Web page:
Bugging Out Tips for Seniors

Spread the love

Written by Bernie Carr

After posting about preparedness tips for seniors, I received a reader question regarding bugging out for seniors in an emergency and they don’t have anyone to assist them. There are many considerations that would go into a decision about bugging out. I also enlisted some help from a couple of Facebook groups – thanks to everyone who responded for the helpful advice; you know who you are.

Reasons for bugging out

Generally speaking, it would be more convenient and much less of a hassle to shelter in place in the event of an emergency. I would rather stay where my emergency supplies are located than have to evacuate. However, there are certain circumstances that may require you to bug out even if you don’t want to. In the aftermath of Hurricane Harvey, many seniors living in a nearby community moved into our apartment complex as their home got flooded.

  • You are in the direct path of a natural disaster such as a hurricane and an evacuation is ordered
  • Flooding after a disaster
  • A wildfire is approaching your area
  • Immediate evacuation due to a chemical hazard

As we recently experienced, a pandemic that is spreading may also cause people to have to leave an area. As the quote below indicates, it doesn’t have to be a disaster you need to be prepared for. It could also be having to go to the emergency room or hospital due to a sudden illness.

I’m also old. I keep a “get out bag” – just a few things necessary in case of fire or similar, and an overnight or 2 in case of emergency visit to the ER/hospital. Just happened I forgot my hearing aid and it was a real disaster. Dr’s. & nurses don’t like getting close yell in my ear. Home all is better.

Source: K.R.


A big factor in being able to bug out is a person’s mobility. Many seniors have no issues with mobility and should be able to leave unassisted. However, there are also many who have conditions that make it difficult to bug out.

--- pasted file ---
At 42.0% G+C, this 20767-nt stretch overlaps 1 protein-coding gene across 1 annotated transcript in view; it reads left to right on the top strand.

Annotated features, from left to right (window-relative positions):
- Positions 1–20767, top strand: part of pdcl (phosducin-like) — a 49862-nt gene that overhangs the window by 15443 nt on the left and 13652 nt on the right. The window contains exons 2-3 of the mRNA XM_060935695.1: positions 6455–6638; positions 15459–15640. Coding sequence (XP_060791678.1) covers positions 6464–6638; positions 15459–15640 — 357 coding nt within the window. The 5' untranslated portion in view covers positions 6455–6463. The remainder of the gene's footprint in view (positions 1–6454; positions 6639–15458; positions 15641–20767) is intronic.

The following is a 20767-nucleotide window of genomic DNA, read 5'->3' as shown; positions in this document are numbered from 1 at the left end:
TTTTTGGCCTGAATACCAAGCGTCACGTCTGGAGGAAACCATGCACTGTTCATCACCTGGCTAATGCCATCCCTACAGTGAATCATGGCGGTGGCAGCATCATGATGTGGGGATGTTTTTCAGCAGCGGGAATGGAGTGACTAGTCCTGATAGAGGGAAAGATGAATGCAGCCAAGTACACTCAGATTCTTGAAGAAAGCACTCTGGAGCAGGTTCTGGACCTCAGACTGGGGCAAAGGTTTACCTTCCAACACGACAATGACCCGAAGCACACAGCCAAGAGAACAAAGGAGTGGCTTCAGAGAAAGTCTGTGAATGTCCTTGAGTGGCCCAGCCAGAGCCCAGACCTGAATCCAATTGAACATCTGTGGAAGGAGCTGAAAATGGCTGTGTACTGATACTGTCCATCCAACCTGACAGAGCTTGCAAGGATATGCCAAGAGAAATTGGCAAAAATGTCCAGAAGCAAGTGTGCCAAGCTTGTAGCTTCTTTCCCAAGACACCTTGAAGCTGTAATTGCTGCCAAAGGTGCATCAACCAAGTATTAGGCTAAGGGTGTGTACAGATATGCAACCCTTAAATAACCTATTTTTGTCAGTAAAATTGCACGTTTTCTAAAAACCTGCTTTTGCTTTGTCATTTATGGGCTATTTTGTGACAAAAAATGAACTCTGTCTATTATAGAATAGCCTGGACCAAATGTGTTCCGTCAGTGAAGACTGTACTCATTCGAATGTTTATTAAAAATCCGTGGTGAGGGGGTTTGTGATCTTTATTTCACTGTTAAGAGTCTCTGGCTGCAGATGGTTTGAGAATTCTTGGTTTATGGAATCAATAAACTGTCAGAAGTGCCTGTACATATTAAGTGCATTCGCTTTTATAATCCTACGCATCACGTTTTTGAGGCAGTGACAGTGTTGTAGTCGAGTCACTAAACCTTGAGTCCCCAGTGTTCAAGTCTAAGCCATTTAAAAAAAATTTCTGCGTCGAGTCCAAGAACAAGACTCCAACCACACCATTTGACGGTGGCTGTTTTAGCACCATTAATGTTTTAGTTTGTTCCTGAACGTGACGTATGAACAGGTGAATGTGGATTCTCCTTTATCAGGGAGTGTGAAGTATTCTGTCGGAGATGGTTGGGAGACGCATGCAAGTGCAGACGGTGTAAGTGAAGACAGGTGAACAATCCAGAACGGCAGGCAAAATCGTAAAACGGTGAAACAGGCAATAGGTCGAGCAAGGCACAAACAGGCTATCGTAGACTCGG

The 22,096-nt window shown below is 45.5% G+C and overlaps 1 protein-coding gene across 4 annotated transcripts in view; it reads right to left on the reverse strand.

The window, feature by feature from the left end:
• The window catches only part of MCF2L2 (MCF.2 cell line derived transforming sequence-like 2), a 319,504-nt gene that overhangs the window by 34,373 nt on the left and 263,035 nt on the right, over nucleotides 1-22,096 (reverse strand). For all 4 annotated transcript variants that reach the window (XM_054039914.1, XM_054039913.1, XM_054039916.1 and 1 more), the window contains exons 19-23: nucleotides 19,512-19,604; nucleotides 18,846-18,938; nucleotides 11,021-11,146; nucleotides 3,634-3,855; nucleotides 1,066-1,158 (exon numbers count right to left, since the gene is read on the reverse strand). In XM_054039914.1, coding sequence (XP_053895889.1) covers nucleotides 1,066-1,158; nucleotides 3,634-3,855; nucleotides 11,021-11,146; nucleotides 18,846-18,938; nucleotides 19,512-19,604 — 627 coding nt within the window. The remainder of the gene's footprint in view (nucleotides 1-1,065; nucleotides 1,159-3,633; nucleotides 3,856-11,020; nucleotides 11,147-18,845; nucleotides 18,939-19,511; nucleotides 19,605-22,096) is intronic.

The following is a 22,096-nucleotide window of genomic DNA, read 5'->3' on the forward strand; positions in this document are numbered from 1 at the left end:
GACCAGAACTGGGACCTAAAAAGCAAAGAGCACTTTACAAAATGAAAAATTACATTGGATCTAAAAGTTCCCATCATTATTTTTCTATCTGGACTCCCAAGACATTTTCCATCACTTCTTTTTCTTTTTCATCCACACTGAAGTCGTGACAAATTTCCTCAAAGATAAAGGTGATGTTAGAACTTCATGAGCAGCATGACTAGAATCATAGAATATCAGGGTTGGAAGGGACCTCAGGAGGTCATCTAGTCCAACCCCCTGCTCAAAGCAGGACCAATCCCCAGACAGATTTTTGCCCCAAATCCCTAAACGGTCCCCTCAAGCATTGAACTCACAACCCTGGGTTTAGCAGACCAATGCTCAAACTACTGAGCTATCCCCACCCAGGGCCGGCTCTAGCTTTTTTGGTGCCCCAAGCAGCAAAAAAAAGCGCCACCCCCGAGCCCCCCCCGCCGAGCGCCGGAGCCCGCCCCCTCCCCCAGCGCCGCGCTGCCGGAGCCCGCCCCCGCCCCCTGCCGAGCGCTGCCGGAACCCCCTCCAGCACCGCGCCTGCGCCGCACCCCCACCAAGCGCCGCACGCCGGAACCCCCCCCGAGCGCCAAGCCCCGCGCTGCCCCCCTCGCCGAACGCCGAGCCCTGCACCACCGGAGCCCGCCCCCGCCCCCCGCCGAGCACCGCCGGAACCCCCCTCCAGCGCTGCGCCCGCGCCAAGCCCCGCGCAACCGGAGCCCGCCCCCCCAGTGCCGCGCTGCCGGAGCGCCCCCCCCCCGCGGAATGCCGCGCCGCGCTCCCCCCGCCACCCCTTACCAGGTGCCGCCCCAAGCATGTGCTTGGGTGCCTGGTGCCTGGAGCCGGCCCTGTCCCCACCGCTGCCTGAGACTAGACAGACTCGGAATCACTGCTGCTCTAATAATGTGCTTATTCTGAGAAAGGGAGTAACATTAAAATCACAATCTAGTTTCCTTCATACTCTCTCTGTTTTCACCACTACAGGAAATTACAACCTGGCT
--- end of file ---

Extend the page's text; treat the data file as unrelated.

This is pretty tricky. I’m 60 and prep for my mom as well, who is 83 and disabled. We keep the cane and walker by the door, but honestly evacuating with her would be tricky. I do keep all my BOB stuff in the car, all the time, since there’s no way she could walk under any circumstances. If I were better I’d have come up with a battery solution for her cpap machine, but I haven’t. Basically we will shelter in place barring wildfire, major earthquake, etc.

Source: K.M.

What to pack in your bug out bag

Important… If on medication try to stock up a little just in case. Hopefully you connect with someone in your area that can help.

Source G.D.

Pack a small backpack with a few necessities that you may need for at least 36 hours:

  • Drinking water in a refillable bottle
  • Prescription medication and vitamins that you normally use. Check your kit from time to time to monitor expiration dates.
  • First aid kit, including reading glasses or contact lens supplies
  • Toiletries with your personal care items
  • Healthy snacks
  • Clothing and shoes: underwear, shirt, pants, socks, jacket; comfortable shoes
  • Cash in small bills and change so you can make purchases such as gas and food along the way

You should also have your grab and go binder of important documents such as:

  • birth certificates
  • passports
  • marriage certificate
  • social security cards
  • vaccination records
  • vehicle ownership record/ “pink slip”
  • credit card statements and other bills
  • printout of address book
  • insurance policies
  • checking and saving account statement
  • retirement account statements
  • apartment lease

To save on weight, you can also store these documents in a flash drive.

I got a golf club cart. No way I could use a back pack after shoulder surgery. It hurts after 10 minutes. Old age is rough!

Source: KB